From here it’s a simple three-step tasting method. First, we’ll “taste” with our nose by getting a literal whiff of the strain’s terpene profile. As you open your tube or jar, inhale deeply; this first sniff will pick up on broad categories like citrus, florals, and funky skunkiness.
Step two is all about bringing those flavors into focus on the palate with what’s called a “terpene pull” or ” dry pull.” If you’re planning on smoking out of a pipe or bong, do this step while your flower is still in the jar: Placing your slightly ajar mouth over the opening, inhale deeply through your mouth. Similarly, if you’re smoking a joint (my personal favorite way to taste is through a nicely filtered joint), without lighting it, bring the joint to your lips, inhaling deeply and bringing the flavors of that strain directly onto your palate. This step allows you to fine-tune the flavors a bit, refining from floral to lavender and roses, or from general citrus to bright lime zest. I like to revisit the dry pull several times until I feel like I’ve been able to fully grasp the nuance of flavor on the palate, paying attention to the lingering flavors on the finish, and the subtle undertones that persistently poke through.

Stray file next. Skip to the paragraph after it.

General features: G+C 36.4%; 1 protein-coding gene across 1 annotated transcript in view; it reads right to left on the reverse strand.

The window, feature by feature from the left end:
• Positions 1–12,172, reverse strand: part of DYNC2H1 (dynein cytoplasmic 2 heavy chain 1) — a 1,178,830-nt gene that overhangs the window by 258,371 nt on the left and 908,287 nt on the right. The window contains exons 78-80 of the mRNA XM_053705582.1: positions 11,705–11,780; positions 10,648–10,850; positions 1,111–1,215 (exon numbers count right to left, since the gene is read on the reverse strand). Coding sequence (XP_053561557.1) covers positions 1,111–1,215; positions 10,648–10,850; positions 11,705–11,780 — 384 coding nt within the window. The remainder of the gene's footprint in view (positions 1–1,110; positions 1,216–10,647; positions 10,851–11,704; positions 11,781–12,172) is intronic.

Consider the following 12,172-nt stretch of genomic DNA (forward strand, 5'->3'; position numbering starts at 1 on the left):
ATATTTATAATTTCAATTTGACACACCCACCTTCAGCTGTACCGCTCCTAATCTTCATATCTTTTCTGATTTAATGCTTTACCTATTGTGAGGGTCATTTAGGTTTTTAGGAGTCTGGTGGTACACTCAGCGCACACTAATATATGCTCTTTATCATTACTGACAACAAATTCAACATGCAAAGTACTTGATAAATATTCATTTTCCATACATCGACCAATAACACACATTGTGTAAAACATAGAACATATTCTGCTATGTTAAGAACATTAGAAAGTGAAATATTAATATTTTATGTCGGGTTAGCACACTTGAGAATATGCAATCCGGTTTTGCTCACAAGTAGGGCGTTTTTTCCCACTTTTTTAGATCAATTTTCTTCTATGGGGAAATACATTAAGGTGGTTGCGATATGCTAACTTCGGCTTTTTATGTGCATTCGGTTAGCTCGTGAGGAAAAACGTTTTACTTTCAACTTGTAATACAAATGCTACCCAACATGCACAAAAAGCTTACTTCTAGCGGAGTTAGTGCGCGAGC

But as important as step two is, step three is my favorite – because you finally get to smoke! As you light, inhale, and take that first hit, the full flavor of the burning cannabis will be brought completely onto your palate. This first hit – the “greens” – will be the most flavorful you’ll get; savor it!
The Nose Knows
Now that we know how to taste, analyzing two or more strains in a comparative tasting is a great way to begin to understand the nuance and diversity across flavors of cannabis. Taste through one strain, then move onto the next, and another, taking tasting notes as you go (I recommend the Cannabis Taster by Gold Leaf). You’ll find that some will be sharp, peppery and bitter, or others will jump out at you with bright citrus, and some will be deeply funky skunky.
You won’t be able to gauge effect when smoking several strains against each other, but you’ll get a good grasp of how the flavors speak to your palate. Once you know what you like taste-wise, try smoking that on its own to better understand the way specific strains – and their flavors – might make you feel.
From there, you may find yourself drawing some conclusions linking the flavor and effect of strains you like. For example, strains that smell and taste like citrus tend to make me buzzy and happy and productive, so when I am smelling flower at the dispensary, I always gravitate to the citrusy aromatics. Of course, much of that is driven by terpenes and cannabinoids, and the stuff you can analyze in a lab – but once you understand and learn how to taste cannabis, the nose knows. Trust it and let it be your guide!